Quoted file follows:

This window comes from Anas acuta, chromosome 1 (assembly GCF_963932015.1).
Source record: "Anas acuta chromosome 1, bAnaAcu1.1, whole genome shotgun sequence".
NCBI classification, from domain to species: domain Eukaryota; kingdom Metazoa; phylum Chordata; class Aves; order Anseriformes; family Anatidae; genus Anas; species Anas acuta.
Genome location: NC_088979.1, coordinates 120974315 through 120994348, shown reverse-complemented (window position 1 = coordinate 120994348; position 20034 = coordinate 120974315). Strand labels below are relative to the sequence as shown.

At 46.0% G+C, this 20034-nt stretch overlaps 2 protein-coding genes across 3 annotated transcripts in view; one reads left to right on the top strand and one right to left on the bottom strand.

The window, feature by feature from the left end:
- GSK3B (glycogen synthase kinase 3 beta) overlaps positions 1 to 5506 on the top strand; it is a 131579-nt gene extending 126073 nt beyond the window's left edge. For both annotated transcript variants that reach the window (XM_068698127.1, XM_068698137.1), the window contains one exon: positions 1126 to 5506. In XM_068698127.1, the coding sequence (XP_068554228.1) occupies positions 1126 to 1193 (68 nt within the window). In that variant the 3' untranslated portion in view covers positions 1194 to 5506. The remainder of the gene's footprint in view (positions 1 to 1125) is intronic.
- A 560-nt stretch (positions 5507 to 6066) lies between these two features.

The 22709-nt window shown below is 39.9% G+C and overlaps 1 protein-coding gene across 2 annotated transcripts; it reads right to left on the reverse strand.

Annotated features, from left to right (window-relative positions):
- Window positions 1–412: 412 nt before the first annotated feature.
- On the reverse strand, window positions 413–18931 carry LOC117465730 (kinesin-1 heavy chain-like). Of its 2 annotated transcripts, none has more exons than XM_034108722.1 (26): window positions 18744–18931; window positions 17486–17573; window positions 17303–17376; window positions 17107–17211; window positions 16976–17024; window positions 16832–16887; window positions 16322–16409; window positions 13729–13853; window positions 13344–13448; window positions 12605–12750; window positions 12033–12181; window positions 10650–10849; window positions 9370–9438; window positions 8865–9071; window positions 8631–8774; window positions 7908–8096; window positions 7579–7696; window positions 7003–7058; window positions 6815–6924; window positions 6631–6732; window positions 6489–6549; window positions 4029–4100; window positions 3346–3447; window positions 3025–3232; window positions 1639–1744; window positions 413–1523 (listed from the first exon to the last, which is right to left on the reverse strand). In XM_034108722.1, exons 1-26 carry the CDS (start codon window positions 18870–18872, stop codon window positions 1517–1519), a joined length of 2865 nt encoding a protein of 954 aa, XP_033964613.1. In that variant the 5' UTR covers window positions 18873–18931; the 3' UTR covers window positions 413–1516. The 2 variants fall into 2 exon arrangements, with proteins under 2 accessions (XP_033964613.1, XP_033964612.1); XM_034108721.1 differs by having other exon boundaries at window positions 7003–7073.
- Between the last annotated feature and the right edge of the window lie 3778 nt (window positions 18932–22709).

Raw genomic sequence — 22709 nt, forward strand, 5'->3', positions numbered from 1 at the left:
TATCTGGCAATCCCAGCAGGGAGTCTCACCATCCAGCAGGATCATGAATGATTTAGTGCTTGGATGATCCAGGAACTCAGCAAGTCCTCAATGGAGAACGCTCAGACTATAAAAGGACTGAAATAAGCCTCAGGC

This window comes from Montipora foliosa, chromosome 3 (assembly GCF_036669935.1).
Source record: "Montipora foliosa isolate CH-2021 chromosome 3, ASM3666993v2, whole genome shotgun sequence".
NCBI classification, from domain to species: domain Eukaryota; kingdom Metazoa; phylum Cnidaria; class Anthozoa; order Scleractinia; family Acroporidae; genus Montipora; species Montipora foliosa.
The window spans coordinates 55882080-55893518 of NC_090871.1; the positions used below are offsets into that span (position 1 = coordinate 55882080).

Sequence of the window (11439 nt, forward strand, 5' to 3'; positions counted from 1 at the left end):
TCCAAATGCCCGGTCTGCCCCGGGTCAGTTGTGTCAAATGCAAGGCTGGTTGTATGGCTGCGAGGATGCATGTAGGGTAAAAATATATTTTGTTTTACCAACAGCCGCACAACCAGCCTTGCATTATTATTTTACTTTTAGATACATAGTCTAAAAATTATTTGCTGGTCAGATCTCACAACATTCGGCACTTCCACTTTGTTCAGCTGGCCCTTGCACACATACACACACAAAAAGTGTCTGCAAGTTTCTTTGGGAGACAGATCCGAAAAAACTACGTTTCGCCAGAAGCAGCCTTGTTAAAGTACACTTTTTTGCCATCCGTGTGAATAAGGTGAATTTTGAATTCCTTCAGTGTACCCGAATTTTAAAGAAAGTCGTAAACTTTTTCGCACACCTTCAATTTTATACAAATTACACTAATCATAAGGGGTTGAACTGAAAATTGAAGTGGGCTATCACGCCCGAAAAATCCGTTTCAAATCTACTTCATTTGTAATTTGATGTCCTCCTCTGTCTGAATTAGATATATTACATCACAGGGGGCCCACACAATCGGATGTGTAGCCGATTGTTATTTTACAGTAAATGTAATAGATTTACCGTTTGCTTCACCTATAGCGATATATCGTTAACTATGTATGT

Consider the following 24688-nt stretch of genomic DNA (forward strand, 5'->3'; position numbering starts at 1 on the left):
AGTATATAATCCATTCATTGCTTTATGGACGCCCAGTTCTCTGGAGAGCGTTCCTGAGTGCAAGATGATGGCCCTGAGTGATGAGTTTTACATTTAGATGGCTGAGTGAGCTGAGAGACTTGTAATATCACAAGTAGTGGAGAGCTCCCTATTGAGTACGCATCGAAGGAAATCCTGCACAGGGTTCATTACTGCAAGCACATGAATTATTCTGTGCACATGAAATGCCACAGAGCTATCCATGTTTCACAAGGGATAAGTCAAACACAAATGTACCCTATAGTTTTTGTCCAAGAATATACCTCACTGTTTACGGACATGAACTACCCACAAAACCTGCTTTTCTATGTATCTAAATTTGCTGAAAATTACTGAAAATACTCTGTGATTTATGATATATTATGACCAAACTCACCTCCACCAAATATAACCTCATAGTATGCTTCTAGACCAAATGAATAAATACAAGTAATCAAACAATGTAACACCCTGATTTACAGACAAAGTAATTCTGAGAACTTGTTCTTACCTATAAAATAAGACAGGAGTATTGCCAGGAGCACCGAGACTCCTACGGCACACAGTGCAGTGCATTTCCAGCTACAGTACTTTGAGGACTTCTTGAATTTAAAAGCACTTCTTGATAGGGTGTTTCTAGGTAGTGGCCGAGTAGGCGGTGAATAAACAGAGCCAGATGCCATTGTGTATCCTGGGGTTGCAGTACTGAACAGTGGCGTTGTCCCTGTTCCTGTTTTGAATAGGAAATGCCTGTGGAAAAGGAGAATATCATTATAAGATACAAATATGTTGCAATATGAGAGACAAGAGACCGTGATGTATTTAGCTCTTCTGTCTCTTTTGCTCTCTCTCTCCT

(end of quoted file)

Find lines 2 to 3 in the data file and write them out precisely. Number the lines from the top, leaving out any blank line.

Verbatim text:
Source record: "Anas acuta chromosome 1, bAnaAcu1.1, whole genome shotgun sequence".
NCBI classification, from domain to species: domain Eukaryota; kingdom Metazoa; phylum Chordata; class Aves; order Anseriformes; family Anatidae; genus Anas; species Anas acuta.